CORE CRIMINAL LAW SUBJECTS: Witnesses: Impeachment of


2010 (September Term)

United States v. Savala, 70 M.J. 70 (the CCA did not clearly err in concluding that the prosecution opened the door to cross-examination of the victim with respect to a prior complaint of sexual assault that the defense contended was fabricated to protect her reputation, where the prosecution introduced evidence of the victim’s prior complaint to bolster her credibility with respect to the reasons for her delayed reporting of the charged offense, thereby benefiting the prosecution). 

(issues of witness credibility and motive are matters for the members to decide).

2008 (September Term)

 

United States v. Collier, 67 M.J. 347 (the exposure of a witness’s motivation in testifying is a proper and important function of the constitutionally protected right of cross-examination).

 

(through cross-examination, an accused can expose to the jury the facts from which jurors could appropriately draw inferences relating to the reliability of the witness).


(a limitation on an accused’s presentation of bias evidence may be a violation of the Sixth Amendment right to confront witnesses; the question is whether a reasonable jury might have received a significantly different impression of the witness’s credibility had defense counsel been permitted to pursue his proposed line of cross-examination). 

 

(the right of cross-examination is not unlimited; the accused’s confrontation right does not give, for example, free license to cross-examine a witness to such an extent as would hammer the point home to the jury).

 

(whether sufficient cross-examination has been permitted depends on whether the witness’s motivation for testifying has already been exposed and further inquiry would be marginally relevant at best and potentially misleading). 

 

(the military judge erred in prohibiting appellant’s defense counsel from cross-examining the main government witness about an alleged homosexual romantic relationship between the witness and appellant and from introducing extrinsic evidence of such a relationship; the military judge’s ruling prevented appellant’s counsel from fully exploring this government witness’s bias and motive to misrepresent the truth and precluded appellant from presenting her theory of the case; while the military judge did permit cross-examination about a close friendship between the two, appellant wanted to show that their relationship went beyond friendship, to a sexual and romantic relationship that lasted four months, during which time they lived together, and that the witness framed appellant for larceny as a result of their romantic relationship ending badly; it is intuitively obvious that there is a qualitative difference between the breakup of a friendship and a badly ended romantic relationship, whether that romantic relationship was sexual or not; the romantic nature of a relationship has a special relevance to motivation such that allowing additional cross-examination in that area is not a mere opportunity to hammer the point home to the members; if the members had been given evidence of a sexual and romantic relationship between the witness and appellant, they might have had a significantly different impression of the witness’s credibility; as such, the military judge’s ruling was a violation of appellant’s Sixth Amendment right to confront a witness against her).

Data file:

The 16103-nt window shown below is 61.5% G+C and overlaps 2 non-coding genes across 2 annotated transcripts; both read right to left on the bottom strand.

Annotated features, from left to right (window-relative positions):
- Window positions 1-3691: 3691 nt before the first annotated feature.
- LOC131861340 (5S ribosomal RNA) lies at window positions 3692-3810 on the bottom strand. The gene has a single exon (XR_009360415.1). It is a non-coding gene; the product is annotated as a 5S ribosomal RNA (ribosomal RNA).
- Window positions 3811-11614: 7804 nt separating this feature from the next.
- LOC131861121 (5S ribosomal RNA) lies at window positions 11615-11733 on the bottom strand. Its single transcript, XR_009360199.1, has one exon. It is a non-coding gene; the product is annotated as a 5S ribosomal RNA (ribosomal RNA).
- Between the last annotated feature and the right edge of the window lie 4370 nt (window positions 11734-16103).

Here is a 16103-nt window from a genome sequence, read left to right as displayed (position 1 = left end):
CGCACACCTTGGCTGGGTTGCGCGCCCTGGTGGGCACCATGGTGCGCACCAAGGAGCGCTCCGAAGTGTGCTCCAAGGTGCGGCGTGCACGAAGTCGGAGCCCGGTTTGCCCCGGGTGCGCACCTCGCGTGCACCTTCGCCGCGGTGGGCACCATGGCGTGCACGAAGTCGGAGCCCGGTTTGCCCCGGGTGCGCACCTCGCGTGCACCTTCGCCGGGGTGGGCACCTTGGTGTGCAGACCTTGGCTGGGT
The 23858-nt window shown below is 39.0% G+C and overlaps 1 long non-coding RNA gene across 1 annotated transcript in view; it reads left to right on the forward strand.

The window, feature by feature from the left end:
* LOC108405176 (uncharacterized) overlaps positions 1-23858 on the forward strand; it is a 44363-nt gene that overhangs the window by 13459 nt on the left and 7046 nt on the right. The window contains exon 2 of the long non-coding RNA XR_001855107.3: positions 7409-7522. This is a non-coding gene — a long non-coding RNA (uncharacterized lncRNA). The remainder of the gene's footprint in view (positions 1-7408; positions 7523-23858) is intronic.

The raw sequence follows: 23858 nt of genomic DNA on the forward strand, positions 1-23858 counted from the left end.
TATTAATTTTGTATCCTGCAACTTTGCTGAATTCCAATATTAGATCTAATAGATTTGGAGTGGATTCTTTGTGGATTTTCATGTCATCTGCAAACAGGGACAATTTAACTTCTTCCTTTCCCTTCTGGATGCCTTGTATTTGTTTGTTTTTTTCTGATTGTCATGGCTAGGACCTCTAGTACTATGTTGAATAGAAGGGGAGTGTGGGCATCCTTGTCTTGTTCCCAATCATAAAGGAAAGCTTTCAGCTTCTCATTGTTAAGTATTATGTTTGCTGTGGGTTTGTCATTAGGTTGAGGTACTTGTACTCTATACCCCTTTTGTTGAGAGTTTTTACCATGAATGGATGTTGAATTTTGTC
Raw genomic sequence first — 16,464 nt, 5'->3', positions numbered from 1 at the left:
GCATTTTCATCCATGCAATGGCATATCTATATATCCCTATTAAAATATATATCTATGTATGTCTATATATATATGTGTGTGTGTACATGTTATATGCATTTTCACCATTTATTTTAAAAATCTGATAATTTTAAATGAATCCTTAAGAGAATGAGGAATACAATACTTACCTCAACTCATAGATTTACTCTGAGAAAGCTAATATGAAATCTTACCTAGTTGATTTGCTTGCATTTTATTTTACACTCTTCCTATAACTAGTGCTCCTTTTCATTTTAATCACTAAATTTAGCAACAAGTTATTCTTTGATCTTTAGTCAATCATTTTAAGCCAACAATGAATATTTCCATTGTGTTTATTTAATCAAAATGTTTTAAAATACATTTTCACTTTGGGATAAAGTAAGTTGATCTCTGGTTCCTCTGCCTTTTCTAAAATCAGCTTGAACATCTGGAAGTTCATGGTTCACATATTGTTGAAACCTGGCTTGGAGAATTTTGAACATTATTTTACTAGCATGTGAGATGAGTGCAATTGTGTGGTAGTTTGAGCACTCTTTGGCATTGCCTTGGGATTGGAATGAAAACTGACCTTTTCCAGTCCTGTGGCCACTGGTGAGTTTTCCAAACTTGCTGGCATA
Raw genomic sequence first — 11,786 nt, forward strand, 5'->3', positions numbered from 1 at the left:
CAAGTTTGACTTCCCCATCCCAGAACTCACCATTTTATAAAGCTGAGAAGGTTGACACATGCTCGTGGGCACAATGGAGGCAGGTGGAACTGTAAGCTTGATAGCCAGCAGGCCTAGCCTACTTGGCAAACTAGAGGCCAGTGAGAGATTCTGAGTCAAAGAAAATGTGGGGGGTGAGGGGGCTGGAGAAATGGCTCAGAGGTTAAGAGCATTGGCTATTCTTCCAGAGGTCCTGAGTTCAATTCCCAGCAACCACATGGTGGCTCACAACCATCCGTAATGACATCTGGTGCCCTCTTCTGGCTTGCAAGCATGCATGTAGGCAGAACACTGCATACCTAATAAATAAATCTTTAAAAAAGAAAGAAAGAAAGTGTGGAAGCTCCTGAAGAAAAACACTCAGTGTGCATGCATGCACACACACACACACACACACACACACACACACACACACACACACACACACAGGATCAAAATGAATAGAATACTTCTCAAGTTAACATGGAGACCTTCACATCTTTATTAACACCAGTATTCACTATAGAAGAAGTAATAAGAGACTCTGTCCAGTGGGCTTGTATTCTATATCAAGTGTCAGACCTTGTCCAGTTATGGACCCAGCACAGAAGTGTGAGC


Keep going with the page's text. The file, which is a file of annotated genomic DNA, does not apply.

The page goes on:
(the military judge’s exclusion of evidence that the main government witness was biased because of her prior homosexual romantic relationship between her and appellant, on the ground that cross-examining the witness about such a relationship would entail harassment or undue embarrassment, lacked an articulated or supportable legal basis and was thus an abuse of discretion, where the military judge made no findings about the likelihood that the witness would suffer from undue embarrassment or harassment as a result of cross-examination or the presentation of bias evidence and where there was no evidence that trial defense counsel planned to conduct cross-examination in a threatening or embarrassing manner).   

 

(the military judge’s exclusion of evidence that the main government witness was biased because of her prior homosexual romantic relationship between her and appellant, on the ground that cross-examining the witness about such a relationship would lead to a waste of time and a confusion of the issues, lacked an articulated or supportable legal basis and thus was an abuse of discretion, where the military judge made no factual findings about any delay or confusion that could result from the cross-examination of the witness or the presentation of extrinsic evidence on the question, and where the defense counsel only planned to ask the witness about the relationship and, if she denied it existed, to ask two additional witnesses, one of whom ultimately testified at the court-martial; the record did not support the military judge’s decision to take the ultimate questions - whether that relationship existed and whether it led the witness to lie - away from the members; having found that appellant made a threshold showing there was some evidence of such a relationship, it was for the members, as the triers of fact, to decide if a relationship existed and if its end caused the witness to be biased or to misrepresent). 


2000

United States v. Jenkins
, 54 MJ 12 (MRE 608(a) permits the credibility of a witness to be supported or attacked by opinion evidence, but that opinion evidence may refer only to the witness’ character for truthfulness or untruthfulness; a witness may not, however, opine that another witness is lying or telling the truth).


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